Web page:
SC: Yes, absolutely. And then, of course, the thing that really seemed to light the match for January 6th was the movement to deny election results. We know that disinformation drove a lot of what happened on January 6th. Do you feel that these groups were manipulated by the disinformation or that they used it, or both?

KB: Definitely both. There’s not a dichotomy there in my mind. You really have to think about the power of the then president of the United States and the entire media apparatus that he brought to the table, in addition to having the biggest mic in our entire country. This whole group geared up to make these spurious claims about the 2020 election results. That kind of media machine is very persuasive. Court filings by the lawyers of people who are now accused of committing crimes during the insurrection show that many people really believed the lies that they were told. They thought that it was their patriotic duty to assist in storming the Capitol. But this isn’t the whole story. If we’re going to secure our democracy, we need to turn a critical eye on the propagandists who motivated this: people who intentionally spread lies about racial justice protests over the summer, claiming that these were driven by outside influences; everyone who enabled Trump’s focus on a completely baseless set of claims about the 2020 election results. These people knew better. Their intentional manipulation is how five people ended up dead.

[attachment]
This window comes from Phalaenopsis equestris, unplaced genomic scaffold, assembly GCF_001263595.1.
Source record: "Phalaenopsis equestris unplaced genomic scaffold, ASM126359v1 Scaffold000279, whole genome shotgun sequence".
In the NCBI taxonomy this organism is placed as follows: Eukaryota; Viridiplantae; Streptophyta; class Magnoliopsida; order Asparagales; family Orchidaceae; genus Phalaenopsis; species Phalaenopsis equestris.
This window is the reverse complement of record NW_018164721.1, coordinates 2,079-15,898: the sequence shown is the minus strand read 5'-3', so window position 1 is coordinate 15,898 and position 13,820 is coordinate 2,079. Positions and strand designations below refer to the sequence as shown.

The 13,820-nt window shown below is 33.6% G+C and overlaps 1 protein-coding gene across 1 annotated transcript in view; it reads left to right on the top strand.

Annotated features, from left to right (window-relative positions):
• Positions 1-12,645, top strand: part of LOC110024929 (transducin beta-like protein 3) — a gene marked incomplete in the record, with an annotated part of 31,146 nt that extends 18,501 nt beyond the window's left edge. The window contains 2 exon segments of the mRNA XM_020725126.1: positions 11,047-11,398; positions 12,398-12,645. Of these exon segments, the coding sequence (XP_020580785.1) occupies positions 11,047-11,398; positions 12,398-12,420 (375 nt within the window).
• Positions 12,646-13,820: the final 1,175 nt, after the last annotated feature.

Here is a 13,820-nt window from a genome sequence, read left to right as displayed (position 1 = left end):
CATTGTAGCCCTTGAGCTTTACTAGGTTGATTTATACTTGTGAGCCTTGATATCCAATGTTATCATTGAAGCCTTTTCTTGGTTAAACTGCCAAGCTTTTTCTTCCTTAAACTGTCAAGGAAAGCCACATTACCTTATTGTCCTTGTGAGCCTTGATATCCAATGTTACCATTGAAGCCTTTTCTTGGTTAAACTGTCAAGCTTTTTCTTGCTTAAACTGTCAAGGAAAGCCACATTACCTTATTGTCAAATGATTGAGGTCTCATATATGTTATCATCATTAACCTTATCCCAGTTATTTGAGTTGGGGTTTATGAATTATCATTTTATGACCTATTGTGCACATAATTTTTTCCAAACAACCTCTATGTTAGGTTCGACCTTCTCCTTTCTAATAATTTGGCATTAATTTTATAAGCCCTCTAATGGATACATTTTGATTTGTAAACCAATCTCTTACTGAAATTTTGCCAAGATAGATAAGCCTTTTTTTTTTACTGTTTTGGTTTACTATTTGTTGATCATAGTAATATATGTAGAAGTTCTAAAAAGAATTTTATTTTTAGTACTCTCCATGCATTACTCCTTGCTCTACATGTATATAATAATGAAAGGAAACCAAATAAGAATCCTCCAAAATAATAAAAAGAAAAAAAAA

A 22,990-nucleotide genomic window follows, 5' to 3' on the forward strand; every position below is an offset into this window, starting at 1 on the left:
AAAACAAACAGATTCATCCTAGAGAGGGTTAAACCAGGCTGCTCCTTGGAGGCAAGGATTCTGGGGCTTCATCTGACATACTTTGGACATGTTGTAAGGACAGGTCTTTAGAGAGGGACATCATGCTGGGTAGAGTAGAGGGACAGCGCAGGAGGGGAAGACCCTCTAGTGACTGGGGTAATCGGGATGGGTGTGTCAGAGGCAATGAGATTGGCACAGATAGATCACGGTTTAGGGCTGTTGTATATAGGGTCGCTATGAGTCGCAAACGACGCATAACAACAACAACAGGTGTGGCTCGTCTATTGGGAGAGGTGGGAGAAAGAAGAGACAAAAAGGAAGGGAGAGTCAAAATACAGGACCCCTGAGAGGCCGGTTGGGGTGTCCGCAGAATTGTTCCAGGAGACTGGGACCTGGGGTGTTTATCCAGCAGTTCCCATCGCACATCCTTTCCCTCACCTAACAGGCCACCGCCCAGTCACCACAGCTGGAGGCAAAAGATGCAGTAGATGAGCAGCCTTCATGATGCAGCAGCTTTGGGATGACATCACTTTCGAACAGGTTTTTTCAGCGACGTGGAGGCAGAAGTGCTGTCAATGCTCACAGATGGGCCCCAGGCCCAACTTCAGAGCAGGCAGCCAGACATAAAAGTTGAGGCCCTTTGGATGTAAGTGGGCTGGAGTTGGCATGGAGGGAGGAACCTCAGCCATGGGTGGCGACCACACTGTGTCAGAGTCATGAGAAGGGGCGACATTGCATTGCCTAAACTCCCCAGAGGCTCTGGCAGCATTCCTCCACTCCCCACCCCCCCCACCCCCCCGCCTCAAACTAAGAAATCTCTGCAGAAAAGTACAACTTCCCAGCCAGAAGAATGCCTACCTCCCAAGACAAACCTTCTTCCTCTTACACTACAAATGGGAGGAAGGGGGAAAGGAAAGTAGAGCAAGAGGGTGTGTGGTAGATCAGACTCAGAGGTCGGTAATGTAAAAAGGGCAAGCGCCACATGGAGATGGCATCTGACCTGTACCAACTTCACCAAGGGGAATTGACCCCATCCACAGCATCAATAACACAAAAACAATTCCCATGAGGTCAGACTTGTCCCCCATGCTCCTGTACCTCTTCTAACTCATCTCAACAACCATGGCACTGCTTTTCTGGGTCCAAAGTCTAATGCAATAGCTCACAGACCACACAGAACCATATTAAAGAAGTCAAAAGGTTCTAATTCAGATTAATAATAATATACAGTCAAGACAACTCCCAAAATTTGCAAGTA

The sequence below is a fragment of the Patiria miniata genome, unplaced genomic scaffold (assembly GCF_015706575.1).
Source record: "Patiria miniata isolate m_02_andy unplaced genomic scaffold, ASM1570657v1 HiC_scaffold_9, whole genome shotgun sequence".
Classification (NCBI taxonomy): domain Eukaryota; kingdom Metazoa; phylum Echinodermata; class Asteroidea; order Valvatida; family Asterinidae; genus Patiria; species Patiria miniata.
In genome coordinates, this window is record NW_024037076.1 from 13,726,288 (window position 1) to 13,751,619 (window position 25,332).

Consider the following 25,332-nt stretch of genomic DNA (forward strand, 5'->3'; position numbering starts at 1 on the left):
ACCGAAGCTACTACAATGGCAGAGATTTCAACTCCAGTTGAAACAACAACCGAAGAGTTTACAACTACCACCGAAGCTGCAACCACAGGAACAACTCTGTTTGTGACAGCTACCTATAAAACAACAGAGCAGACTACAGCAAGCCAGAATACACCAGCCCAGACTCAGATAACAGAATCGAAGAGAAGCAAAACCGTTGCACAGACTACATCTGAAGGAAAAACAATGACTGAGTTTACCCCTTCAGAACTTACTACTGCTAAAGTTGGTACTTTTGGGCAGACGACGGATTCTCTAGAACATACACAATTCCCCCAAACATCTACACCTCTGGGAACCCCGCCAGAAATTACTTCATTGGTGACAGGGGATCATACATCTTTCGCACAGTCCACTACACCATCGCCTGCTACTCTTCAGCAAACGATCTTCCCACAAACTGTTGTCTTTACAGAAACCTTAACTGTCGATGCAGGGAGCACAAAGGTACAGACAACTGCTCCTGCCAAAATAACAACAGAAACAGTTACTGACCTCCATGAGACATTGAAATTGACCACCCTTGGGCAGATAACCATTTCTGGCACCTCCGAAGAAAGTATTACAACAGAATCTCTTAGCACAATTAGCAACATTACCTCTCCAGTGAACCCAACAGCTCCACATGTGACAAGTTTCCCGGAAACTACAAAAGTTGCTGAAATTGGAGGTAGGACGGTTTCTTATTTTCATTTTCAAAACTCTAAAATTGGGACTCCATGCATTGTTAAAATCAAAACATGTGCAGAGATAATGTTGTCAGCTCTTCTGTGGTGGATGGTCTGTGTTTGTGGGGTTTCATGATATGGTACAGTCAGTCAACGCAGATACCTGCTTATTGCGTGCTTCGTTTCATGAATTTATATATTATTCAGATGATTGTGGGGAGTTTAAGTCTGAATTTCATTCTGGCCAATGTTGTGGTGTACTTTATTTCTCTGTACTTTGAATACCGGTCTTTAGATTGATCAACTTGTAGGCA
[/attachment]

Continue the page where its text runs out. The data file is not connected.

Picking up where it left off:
Look for the second part of this interview on DemCastUSA tomorrow!

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We invite you to watch or listen to the full interview.

DemCast is an advocacy-based 501(c)4 nonprofit. We have made the decision to build a media site free of outside influence. There are no ads. We do not get paid for clicks. If you appreciate our content, please consider a small monthly donation.

Stephan Cox is a public radio and broadcasting veteran who has helmed shows for PRI, and KUSF, and has reported for NPR. He is the host of the Washington State Indivisible Podcast.

Cynthia Eller is a writer based in Los Angeles. She's really eager for term limits in Congress and ditching the filibuster.